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Michele Bachmann: Crazy Like a Fox

She won the Ames straw poll on Saturday and is the clear favorite to win the Iowa caucuses in January. There's a method to Michele Bachmann's madness.

| Mon Aug. 15, 2011 6:00 AM EDT

Her fixation on niche issues, and propensity for framing rivals' proposals in Orwellian terms, didn't go unnoticed. Wy Spano, a University of Minnesota-Duluth instructor and longtime observer of Statehouse intrigue, notes that one of Bachmann's early crusades in the Senate was a campaign against a state university system job-training program she believed was turning Minnesota into a fascist state by marrying government and business. That was too much for one Democratic state senator, who during a committee hearing put his hand over his microphone to ask Bachmann, "Do you believe this shit?" The crusade flopped.

Still, Bachmann emerged as the leader of a conservative insurrection within the ranks of the GOP caucus, using her office as a staging ground for what became a decadelong purge of moderates. "She was overheard on the floor of the Senate talking to another conservative about who the moderates were in the Republican caucus," Kiscaden says. "And then she started pointing at different senators and said, 'We're going to get rid of him; we're going to get rid of her; we're going to get rid of him.'"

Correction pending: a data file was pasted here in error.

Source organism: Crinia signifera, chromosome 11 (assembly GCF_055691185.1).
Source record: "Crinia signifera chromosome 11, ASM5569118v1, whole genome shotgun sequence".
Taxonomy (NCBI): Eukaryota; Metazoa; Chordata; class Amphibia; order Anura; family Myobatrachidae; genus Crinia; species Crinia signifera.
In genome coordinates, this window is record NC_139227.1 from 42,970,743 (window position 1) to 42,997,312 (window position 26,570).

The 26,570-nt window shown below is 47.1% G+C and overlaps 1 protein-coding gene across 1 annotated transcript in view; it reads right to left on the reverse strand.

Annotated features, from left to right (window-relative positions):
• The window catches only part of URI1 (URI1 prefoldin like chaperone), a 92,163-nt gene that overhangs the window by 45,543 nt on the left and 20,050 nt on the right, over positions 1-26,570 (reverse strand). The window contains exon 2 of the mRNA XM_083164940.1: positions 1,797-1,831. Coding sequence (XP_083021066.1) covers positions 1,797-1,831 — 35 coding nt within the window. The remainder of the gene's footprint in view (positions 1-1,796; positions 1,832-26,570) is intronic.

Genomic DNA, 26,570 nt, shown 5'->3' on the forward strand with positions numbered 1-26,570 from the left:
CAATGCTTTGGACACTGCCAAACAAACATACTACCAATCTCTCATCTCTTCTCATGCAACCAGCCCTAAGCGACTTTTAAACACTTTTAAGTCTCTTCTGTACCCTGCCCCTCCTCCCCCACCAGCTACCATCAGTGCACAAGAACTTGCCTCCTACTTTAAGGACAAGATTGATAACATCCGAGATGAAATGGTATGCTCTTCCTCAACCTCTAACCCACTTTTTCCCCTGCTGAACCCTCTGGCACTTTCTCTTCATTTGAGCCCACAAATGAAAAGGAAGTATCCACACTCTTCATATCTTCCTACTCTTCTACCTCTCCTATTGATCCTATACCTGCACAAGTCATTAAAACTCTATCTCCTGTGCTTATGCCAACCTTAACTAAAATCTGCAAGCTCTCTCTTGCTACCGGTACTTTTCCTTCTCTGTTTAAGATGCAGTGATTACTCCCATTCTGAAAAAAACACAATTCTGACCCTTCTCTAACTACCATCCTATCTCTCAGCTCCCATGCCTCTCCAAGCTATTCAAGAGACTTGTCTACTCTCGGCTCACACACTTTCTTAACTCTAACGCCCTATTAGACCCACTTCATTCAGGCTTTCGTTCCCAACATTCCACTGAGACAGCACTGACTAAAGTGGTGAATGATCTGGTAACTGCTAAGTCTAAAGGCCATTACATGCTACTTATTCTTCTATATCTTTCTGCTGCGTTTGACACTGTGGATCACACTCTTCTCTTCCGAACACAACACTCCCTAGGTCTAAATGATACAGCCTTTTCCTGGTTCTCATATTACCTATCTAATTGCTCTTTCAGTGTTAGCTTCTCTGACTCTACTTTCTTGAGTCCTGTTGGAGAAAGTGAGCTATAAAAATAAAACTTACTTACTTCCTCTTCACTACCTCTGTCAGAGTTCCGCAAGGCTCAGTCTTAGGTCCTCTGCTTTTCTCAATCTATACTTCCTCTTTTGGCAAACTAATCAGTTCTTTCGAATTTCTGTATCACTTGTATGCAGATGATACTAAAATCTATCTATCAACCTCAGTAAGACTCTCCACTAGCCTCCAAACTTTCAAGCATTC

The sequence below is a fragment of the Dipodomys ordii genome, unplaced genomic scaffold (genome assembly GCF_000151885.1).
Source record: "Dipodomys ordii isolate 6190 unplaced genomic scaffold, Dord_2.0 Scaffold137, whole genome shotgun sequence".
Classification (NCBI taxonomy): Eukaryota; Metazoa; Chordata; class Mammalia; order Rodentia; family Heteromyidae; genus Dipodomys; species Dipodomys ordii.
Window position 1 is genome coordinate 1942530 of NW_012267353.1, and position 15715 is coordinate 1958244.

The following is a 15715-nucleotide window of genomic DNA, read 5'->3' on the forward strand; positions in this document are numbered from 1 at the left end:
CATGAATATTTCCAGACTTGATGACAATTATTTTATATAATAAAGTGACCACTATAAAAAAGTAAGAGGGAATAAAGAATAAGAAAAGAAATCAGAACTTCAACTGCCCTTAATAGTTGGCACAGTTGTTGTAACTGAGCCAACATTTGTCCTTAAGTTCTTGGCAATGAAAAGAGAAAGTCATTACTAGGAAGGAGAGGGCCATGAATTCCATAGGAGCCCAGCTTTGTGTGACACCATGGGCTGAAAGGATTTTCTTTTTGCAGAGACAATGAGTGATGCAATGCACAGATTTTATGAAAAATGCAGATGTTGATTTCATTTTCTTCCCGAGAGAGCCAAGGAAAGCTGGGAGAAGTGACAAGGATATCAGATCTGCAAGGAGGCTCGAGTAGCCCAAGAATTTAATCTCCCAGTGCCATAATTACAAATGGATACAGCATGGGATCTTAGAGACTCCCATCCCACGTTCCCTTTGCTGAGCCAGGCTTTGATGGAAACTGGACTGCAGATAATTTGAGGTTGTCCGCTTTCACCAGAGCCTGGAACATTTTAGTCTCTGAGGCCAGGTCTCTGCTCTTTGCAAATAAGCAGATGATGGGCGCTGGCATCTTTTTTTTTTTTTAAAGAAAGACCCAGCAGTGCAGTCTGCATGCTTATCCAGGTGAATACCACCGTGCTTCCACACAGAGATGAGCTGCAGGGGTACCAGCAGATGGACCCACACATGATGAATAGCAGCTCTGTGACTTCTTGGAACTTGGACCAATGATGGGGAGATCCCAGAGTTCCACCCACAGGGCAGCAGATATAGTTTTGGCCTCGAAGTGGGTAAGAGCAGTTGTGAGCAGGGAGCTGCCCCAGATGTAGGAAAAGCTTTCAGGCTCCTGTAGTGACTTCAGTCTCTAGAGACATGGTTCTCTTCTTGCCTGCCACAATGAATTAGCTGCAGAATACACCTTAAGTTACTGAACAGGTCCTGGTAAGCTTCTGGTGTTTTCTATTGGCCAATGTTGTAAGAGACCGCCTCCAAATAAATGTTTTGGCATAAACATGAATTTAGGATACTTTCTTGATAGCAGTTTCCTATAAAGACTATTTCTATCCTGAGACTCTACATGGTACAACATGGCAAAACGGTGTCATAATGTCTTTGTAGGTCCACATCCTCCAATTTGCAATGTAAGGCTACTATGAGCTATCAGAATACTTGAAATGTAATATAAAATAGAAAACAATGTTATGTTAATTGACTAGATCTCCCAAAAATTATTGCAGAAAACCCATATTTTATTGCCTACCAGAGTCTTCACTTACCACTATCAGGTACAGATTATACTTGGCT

And they did: Kiscaden was forced out of the party shortly thereafter; so was fellow moderate Martha Robertson. Party loyalists who ended up on Bachmann's bad side found themselves threatened with primary challenges, including state Sen. Paul Koering. And she played hardball. Eric Black, a political columnist for MinnPost, recounted the story of Bachmann, at a local GOP convention in 2006, threatening a woman who had opposed her nomination. Bachmann, he wrote, angrily repeated "you will pay" until the woman broke down in tears.

There was one issue that seemed to consume Bachmann. The slow creep of the gay rights movement was, in her words, an "earthquake issue," with the potential to shake the foundation of society itself: the family. Taking a page from Schaeffer, who vilified the "rampant sexuality" and moral relativism of the Romans, Bachmann saw the gay rights movement as a secular ideology that posed a direct challenge to traditional marriages.

As she'd done before with the Profile of Learning, Bachmann embraced her role as a messenger. When EdWatch, as the Maple River Education Coalition was later known, invited her to deliver a speech at its 2004 convention, she unleashed a masterful presentation, mixing slides with self-deprecating humor, that hammered home the same urgent message that has since become familiar to a national audience: The forces working against you are bigger than you think.

Bachmann ripped into pop culture, telling her audience about a dangerous show she'd discovered called Sex and the City. ("It's received critical acclaim," she said, "so that tells you, 'Don't watch it.'") She warned that The Lion King soundtrack was potentially toxic to small children because it was written by Elton John, a gay man. She urged her audience to pray for Melissa Etheridge, suggesting that the lesbian songwriter's breast cancer diagnosis might be a wake-up call for her to turn away from her sinful lifestyle. To Bachmann, homosexuals had even usurped the English language. "It's part of Satan, I think, to say that this is 'gay,'" she said. "It's anything but gay."